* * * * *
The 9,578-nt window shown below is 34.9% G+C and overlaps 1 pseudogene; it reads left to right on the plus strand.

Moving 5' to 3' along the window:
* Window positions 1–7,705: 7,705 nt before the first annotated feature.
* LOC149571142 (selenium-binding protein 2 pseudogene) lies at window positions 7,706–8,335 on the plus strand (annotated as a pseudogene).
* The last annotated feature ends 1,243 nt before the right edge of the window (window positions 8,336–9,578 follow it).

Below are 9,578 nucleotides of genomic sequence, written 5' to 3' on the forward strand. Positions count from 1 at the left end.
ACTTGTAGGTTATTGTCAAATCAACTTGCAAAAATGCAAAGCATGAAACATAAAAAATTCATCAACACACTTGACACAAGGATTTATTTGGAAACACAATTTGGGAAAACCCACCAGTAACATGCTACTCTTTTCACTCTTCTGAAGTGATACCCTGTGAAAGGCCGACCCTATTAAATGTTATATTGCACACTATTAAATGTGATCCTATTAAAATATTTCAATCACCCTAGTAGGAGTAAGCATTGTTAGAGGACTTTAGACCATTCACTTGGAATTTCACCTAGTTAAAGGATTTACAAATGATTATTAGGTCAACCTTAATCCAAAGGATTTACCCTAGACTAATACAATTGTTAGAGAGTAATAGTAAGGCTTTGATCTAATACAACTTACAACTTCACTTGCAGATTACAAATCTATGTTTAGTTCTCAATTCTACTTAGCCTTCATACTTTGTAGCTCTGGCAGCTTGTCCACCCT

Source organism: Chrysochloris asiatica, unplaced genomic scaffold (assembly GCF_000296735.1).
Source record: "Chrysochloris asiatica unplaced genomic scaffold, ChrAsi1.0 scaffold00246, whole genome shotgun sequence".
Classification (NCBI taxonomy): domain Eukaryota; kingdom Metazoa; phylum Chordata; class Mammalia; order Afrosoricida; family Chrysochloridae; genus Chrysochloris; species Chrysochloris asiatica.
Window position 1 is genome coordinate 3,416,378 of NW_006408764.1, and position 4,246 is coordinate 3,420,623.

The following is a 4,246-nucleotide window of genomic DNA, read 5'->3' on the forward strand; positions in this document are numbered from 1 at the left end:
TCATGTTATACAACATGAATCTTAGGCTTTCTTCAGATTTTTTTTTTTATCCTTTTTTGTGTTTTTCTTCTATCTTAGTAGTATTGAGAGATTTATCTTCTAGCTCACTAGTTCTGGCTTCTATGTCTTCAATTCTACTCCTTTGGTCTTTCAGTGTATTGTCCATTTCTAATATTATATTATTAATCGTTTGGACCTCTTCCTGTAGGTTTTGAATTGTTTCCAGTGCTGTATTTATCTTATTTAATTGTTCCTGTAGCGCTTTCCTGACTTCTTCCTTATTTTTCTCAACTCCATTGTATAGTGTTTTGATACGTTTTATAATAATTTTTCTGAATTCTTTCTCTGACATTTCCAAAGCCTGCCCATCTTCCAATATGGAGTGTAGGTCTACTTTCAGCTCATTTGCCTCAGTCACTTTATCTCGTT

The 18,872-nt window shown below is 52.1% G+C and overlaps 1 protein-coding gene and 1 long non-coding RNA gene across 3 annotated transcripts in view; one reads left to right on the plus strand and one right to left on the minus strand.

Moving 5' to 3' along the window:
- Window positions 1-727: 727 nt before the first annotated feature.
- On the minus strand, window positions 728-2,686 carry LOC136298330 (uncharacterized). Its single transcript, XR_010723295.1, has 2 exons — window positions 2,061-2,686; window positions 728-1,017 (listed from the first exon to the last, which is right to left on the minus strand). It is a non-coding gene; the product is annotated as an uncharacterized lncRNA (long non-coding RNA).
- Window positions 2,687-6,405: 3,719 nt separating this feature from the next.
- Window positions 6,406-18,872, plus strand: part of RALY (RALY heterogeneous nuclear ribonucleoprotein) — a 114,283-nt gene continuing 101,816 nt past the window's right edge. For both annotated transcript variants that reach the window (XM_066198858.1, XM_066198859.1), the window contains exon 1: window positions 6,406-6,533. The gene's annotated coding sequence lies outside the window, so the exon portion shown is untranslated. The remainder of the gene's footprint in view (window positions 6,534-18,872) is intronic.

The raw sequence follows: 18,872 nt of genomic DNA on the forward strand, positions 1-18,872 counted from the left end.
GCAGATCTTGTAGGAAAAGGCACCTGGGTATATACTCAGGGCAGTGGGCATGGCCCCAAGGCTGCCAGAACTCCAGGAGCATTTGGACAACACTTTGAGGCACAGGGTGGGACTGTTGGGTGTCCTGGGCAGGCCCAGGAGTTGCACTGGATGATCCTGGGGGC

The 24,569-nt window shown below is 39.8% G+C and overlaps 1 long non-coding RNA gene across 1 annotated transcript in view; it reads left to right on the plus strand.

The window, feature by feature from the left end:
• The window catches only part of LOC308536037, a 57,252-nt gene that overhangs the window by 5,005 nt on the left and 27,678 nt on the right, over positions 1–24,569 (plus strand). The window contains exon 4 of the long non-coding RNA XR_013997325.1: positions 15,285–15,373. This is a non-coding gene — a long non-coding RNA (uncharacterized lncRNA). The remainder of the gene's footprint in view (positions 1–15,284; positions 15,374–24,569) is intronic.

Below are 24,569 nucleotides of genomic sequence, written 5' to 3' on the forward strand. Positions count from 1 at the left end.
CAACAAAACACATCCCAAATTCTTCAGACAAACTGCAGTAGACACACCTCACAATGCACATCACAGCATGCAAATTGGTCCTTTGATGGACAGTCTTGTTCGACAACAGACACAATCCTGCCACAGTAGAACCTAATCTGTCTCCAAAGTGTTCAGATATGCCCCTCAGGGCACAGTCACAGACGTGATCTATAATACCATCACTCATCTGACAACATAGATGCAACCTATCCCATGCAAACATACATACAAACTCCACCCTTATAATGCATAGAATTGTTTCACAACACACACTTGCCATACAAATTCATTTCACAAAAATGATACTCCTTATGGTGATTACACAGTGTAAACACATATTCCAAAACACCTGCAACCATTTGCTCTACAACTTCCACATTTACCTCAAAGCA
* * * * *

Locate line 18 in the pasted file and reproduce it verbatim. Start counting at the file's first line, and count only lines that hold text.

- Window positions 2,687-6,405: 3,719 nt separating this feature from the next.